Making improvements to your rented home

What counts as an improvement

Improvements can be large or small. Examples include:

  • new curtains or furniture

  • painting and decorating

  • replacement windows

  • a new kitchen or bathroom

  • building a conservatory

Your landlord is responsible for most repairs in your home.

But they don't usually have to make improvements unless it's related to a health and safety risk or a disability.

Find out if you can make improvements

Some landlords won't consider making improvements unless they have to.

But they might agree to you carrying out the work and may help fund it.

Don't make improvements without permission or you:

  • could be charged money to change things back

  • might not get your deposit back 

  • may be at risk of eviction

Private tenants

Before you contact your landlord, think about how long you're likely to be living there.

Improvements might not be worth it if you won't benefit from them in the longer term.

Most private renters have an assured shorthold tenancy which can often be ended quite easily using the section 21 eviction process. 

Your landlord may also decide to increase the rent if the property has been improved.

How to negotiate

Speak to your landlord directly about the work you want to do.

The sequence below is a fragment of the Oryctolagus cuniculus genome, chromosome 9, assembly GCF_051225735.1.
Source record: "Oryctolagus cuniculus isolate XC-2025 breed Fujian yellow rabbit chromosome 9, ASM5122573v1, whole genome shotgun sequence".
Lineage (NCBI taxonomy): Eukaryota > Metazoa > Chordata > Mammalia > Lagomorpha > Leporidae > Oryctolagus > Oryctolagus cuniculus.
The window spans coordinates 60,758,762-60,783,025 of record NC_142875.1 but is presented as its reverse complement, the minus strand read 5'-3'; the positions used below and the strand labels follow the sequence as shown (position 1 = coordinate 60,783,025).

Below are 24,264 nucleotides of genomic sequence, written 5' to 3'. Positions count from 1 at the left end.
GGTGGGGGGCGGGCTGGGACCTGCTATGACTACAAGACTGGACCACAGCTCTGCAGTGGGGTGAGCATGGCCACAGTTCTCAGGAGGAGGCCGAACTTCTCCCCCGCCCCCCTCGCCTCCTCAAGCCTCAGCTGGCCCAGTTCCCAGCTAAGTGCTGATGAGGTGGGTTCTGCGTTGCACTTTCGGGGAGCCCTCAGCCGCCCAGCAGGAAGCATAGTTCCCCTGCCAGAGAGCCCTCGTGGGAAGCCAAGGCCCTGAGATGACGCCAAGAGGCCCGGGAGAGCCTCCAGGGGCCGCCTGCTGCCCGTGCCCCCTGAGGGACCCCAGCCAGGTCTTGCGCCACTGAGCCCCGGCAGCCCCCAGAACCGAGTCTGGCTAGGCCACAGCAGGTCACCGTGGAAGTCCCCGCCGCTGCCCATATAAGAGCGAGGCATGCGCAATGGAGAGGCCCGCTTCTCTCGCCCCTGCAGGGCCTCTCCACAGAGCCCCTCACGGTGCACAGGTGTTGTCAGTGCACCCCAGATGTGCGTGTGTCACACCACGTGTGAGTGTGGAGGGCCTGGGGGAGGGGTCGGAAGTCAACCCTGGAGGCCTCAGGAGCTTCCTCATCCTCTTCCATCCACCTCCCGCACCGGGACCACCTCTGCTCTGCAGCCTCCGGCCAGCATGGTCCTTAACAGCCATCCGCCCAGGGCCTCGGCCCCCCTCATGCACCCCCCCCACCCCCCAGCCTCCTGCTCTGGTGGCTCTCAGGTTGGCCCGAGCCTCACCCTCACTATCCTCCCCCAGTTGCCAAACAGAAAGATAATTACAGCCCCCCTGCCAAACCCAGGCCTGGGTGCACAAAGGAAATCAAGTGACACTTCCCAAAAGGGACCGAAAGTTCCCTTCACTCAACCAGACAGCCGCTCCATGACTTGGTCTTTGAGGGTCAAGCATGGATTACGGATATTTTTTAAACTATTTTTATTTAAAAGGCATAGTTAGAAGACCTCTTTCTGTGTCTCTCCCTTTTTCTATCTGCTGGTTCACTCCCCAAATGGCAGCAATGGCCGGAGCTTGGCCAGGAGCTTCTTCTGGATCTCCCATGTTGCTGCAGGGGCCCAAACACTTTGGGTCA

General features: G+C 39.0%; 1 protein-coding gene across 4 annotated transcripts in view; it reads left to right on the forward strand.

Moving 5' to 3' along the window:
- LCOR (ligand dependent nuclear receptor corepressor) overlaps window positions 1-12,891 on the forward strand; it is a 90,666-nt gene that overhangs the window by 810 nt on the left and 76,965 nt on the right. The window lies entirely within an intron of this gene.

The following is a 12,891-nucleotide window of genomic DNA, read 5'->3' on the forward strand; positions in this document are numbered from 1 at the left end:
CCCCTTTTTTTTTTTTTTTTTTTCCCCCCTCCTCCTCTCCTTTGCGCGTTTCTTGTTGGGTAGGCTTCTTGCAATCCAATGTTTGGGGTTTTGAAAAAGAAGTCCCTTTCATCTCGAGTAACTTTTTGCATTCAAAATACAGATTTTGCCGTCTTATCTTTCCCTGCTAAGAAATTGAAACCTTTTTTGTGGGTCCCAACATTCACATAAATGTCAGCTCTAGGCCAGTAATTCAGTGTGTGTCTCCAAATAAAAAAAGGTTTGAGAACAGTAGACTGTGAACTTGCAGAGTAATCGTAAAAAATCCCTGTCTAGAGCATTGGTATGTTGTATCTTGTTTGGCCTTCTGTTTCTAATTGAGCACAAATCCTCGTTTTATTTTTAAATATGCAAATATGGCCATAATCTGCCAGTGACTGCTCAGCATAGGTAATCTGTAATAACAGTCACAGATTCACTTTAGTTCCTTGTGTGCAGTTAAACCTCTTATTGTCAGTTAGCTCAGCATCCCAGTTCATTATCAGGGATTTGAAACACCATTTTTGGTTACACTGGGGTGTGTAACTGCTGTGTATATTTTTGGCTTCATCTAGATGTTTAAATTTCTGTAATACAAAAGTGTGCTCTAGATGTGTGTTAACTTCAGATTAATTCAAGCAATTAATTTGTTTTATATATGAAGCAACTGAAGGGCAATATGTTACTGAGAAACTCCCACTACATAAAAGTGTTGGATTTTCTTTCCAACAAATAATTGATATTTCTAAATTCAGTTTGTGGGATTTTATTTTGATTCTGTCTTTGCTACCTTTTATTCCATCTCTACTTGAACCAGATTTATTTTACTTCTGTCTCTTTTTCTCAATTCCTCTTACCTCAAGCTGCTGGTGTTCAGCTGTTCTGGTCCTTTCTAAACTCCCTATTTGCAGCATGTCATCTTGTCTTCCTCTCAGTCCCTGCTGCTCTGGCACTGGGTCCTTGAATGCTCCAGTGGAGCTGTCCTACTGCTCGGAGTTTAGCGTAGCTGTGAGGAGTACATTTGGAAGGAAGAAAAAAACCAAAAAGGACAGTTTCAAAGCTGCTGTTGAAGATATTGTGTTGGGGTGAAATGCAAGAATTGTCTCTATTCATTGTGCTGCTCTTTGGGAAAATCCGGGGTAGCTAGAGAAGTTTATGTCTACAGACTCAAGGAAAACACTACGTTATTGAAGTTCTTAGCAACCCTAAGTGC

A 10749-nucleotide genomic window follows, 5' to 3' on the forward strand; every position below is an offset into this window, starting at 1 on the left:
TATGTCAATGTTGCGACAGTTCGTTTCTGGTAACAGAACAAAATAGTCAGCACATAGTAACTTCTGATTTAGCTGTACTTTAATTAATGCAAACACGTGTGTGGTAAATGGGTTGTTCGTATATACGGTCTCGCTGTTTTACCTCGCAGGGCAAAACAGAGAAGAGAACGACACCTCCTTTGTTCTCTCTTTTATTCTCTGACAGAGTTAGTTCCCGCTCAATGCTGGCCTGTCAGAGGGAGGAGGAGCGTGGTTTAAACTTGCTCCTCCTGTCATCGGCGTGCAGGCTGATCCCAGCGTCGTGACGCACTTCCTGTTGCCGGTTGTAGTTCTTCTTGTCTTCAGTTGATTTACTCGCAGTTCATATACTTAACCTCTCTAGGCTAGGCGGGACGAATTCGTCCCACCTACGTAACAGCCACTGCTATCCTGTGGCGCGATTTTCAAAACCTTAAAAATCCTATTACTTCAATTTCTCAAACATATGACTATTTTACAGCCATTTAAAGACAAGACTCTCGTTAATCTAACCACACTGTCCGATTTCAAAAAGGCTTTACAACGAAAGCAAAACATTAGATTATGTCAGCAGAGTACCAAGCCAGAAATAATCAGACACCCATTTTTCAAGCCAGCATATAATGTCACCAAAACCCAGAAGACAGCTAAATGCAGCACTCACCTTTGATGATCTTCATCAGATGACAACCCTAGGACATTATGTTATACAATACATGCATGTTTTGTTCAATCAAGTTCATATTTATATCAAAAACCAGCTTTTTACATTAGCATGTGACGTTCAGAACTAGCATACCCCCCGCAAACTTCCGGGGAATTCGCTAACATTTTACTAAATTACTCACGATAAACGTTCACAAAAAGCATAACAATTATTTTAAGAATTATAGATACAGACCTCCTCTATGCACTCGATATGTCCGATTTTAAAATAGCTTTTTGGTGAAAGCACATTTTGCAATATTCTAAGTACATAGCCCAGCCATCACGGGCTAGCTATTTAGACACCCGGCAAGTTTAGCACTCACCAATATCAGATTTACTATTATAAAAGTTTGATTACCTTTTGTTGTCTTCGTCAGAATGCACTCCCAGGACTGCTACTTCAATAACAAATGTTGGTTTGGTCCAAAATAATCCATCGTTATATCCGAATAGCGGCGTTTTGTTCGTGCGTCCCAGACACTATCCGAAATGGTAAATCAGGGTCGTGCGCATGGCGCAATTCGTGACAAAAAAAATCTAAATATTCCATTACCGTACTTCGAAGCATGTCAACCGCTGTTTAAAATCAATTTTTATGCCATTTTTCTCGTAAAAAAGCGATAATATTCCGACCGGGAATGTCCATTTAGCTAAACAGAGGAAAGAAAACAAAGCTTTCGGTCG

An agent can't usually agree to improvements without speaking to the landlord.

If you pay rent on time and look after your home, point this out in negotiations.

Some landlords will agree to the changes you want to make if you agree to put things back the way they were when you leave.

If you have a good relationship with your landlord, you could ask for:

  • a rent reduction for a set time period

  • a longer fixed term tenancy agreement

  • some of your costs to be covered by the landlord

Always get any agreement in writing before you go ahead with the work.

Council or housing association tenants

You need your landlord's written permission for major improvements. For example, if you want to:

  • install a new kitchen  

  • build a conservatory

  • put in laminate flooring

Always check what your tenancy agreement says about improvements. You may need permission for smaller changes too.

It's also worth asking if your landlord is planning to do any improvement work themselves in the near future.


You don't usually need your landlord's permission to decorate your home but you'll probably have to pay for the materials.

Some landlords offer financial or practical help with decorating, especially to older or disabled tenants.

Last updated: 4 August 2019

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